I’m sure you’ve heard about DashCon, the Tumblr-themed fandom convention that became synonymous for “failure.” Between canceled guests, missing money, and “an extra hour in the ball pit,” DashCon has given the Internet a lot to cringe over. Despite attendee testimonies that they actually had a good time, DashCon’s social media footprint was a major PR nightmare.
Two weeks later, I think we’ve all had enough of a laugh at DashCon’s expense. Tumblr may not be your fandom, but one failed fandom convention still lowers the credibility of the rest. This is not just DashCon’s public image at stake, it’s all of fandom’s, too. If you like going to cons and volunteering at cons, you know this isn’t a good thing.
Now it’s time for fans to ask ourselves, “How can we keep this from happening again?” I posed this question to two veteran con-runners; Rob Barba, former convention chair of Anime USA, and Geoff Beebe, board member at Cloudsdale Congress.
Where did DashCon go wrong? Here’s what two experienced convention volunteers think.
Optimism is a good thing. But too much and you lose your basis in reality. According to Rob, DashCon needed a healthy dose of the latter.
“DashCon expected 10,000 visitors in the door. There are popular conventions that have been around for a decade plus and haven’t even reached a third of that number,” he said. “Also, for its first year, DashCon wanted $65 at the door? $20 would have been acceptable.”
DashCon was reputed to have mostly minors and many first-time staffers running the convention. Geoff recalled assisting at a convention last year that had many first-time staffers, and noted that competency is no match for experience.
“Though they had many qualified people holding key positions, they called in myself and other veteran staffers who were able to advise and mentor,” he said. “It was good they did that because there were hotel shenanigans, and the experienced people that were called in had seen similar situations before, and knew how to handle it.”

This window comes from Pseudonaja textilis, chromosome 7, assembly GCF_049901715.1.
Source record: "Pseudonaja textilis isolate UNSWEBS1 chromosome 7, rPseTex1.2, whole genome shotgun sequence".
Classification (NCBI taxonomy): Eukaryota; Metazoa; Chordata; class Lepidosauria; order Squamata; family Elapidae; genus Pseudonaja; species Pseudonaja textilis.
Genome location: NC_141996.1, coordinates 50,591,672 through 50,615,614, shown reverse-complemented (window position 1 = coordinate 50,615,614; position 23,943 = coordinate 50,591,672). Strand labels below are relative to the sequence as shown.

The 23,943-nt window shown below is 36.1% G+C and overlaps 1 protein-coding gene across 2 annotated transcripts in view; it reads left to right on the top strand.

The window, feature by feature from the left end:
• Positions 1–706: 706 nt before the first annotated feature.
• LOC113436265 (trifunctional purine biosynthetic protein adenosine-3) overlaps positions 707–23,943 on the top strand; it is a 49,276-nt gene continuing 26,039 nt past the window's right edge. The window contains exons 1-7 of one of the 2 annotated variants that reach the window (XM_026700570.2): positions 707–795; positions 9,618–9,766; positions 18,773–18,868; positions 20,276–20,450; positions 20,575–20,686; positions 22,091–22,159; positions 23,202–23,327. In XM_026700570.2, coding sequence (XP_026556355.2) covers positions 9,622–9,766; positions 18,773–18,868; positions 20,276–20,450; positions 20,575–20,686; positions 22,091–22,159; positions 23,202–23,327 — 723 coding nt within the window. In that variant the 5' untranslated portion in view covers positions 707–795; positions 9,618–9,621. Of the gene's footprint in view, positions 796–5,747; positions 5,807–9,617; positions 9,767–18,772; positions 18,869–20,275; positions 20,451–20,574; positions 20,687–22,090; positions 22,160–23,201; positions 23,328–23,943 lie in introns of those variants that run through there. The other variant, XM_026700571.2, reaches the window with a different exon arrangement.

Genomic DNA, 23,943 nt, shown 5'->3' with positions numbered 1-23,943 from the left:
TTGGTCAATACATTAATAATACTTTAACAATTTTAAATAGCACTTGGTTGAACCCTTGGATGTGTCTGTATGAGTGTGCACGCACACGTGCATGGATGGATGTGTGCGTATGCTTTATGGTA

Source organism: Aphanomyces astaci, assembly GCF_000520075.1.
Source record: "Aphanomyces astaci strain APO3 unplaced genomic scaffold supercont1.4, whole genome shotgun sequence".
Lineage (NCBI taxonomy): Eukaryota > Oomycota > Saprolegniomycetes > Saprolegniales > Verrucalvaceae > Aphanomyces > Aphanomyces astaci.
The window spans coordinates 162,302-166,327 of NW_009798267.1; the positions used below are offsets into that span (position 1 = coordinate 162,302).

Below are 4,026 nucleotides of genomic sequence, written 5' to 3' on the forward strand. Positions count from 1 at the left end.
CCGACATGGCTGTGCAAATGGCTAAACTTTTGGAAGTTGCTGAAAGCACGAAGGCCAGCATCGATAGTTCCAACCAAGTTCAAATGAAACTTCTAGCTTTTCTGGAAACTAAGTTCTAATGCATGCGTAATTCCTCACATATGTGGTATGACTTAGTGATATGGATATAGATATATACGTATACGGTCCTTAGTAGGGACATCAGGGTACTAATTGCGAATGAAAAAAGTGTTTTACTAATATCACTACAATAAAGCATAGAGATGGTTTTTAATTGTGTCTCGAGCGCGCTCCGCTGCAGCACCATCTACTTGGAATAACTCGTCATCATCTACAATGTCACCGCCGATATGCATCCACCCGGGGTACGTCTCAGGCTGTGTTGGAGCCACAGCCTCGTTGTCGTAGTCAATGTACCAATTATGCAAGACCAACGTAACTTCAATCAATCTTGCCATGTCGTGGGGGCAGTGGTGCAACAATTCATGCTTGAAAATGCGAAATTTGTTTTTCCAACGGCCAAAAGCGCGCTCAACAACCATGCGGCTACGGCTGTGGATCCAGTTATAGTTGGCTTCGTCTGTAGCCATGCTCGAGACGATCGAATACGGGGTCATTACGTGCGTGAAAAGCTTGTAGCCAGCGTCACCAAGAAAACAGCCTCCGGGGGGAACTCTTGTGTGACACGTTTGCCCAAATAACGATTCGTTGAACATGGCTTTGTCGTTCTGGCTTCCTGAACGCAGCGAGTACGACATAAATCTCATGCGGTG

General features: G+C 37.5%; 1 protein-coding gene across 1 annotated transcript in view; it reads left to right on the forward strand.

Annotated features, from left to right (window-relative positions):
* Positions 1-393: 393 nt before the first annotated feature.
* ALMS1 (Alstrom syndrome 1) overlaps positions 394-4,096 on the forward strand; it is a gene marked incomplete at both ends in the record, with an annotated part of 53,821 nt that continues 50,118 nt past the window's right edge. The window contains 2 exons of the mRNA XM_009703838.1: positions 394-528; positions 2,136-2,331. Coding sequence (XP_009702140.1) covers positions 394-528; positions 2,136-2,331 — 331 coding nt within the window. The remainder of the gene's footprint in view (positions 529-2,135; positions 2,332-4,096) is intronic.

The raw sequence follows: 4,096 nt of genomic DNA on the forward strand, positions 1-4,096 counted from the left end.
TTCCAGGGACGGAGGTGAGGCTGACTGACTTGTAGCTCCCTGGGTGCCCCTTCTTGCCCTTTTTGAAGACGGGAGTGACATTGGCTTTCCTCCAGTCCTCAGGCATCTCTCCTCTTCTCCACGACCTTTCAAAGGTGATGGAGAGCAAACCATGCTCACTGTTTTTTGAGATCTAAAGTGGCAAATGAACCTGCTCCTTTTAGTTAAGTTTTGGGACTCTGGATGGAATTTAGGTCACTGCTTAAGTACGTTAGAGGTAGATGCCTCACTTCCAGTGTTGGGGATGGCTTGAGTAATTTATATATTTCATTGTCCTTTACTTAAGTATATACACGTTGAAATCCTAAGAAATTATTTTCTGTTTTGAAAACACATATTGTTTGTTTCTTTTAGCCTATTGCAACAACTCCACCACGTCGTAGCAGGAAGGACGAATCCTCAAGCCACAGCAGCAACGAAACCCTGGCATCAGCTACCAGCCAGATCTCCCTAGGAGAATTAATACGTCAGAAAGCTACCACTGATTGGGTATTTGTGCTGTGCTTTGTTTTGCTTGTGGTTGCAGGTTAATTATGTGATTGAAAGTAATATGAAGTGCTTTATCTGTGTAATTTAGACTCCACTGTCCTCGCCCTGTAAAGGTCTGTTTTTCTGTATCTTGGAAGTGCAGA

It takes a degree of trust for a famous person or group to put itself in the hands of a fandom convention consisting mostly of volunteers and not always professionals. When a convention doesn’t do their best to cater to guests, Rob said, all fans suffer.
“The crew of Welcome to Night Vale getting burned over this didn’t just cost DashCon—it might have also cost similar cons who were completely on the up-and-up,” he said.
Geoff said that sometimes convention volunteers get excited by their privileged positions and forget the real reason they’re putting on the con: to give attendees a good time. In his opinion, what happened at DashCon—from the surprise $17,000 fundraising session the night before to the ball pit as a replacement for a monetary refund—put attendees’ interests last.
“When disaster strikes, it’s the attendees who end up paying,” he said. “In this case, it was literal.”
Bluntly rounding out his advice, Rob said that sometimes volunteers don’t realize just what’s on the line when they’re running a first-time convention.
“You won’t believe how many people seem to think that in the first year of running a con, people can make massive errors at the expense of attendees and that said attendees will forgive anything because ‘Hey, we’re a con!’ No, they won’t, especially if you’re in a convention-heavy area or in a mature genre. (Trying to start an anime con nowadays? You’d better ace almost everything the first time around.)
In your opinion, what are the absolute essentials of a well-run fandom convention? Alternately, what are some of the worst shenanigans you’ve seen a con deal with? As a convention volunteer myself, I definitely have some stories!
Photo via emmagrant01